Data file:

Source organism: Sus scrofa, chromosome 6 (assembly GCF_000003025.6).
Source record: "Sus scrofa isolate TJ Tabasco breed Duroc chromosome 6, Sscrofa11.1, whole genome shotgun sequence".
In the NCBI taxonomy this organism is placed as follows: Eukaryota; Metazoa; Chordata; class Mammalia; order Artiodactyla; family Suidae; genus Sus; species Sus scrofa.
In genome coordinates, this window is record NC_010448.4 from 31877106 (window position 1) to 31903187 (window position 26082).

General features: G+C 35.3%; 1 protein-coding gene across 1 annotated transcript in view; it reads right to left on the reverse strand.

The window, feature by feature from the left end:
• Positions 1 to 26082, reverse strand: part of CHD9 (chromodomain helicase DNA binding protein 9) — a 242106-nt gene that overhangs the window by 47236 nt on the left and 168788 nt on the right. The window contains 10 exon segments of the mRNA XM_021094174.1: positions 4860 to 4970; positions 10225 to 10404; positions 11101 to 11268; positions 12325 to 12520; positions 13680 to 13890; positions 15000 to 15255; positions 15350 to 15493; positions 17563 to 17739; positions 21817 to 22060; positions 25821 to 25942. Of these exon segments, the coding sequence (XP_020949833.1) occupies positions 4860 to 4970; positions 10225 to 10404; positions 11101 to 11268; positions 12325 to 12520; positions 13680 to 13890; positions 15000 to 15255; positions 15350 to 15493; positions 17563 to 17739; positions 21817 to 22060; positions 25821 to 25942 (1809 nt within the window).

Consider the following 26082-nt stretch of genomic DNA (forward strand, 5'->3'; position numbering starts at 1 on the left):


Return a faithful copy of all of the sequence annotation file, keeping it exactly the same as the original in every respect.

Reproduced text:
Source organism: Sus scrofa, chromosome 6 (assembly GCF_000003025.6).
Source record: "Sus scrofa isolate TJ Tabasco breed Duroc chromosome 6, Sscrofa11.1, whole genome shotgun sequence".
In the NCBI taxonomy this organism is placed as follows: Eukaryota; Metazoa; Chordata; class Mammalia; order Artiodactyla; family Suidae; genus Sus; species Sus scrofa.
In genome coordinates, this window is record NC_010448.4 from 31877106 (window position 1) to 31903187 (window position 26082).

General features: G+C 35.3%; 1 protein-coding gene across 1 annotated transcript in view; it reads right to left on the reverse strand.

The window, feature by feature from the left end:
• Positions 1 to 26082, reverse strand: part of CHD9 (chromodomain helicase DNA binding protein 9) — a 242106-nt gene that overhangs the window by 47236 nt on the left and 168788 nt on the right. The window contains 10 exon segments of the mRNA XM_021094174.1: positions 4860 to 4970; positions 10225 to 10404; positions 11101 to 11268; positions 12325 to 12520; positions 13680 to 13890; positions 15000 to 15255; positions 15350 to 15493; positions 17563 to 17739; positions 21817 to 22060; positions 25821 to 25942. Of these exon segments, the coding sequence (XP_020949833.1) occupies positions 4860 to 4970; positions 10225 to 10404; positions 11101 to 11268; positions 12325 to 12520; positions 13680 to 13890; positions 15000 to 15255; positions 15350 to 15493; positions 17563 to 17739; positions 21817 to 22060; positions 25821 to 25942 (1809 nt within the window).

Consider the following 26082-nt stretch of genomic DNA (forward strand, 5'->3'; position numbering starts at 1 on the left):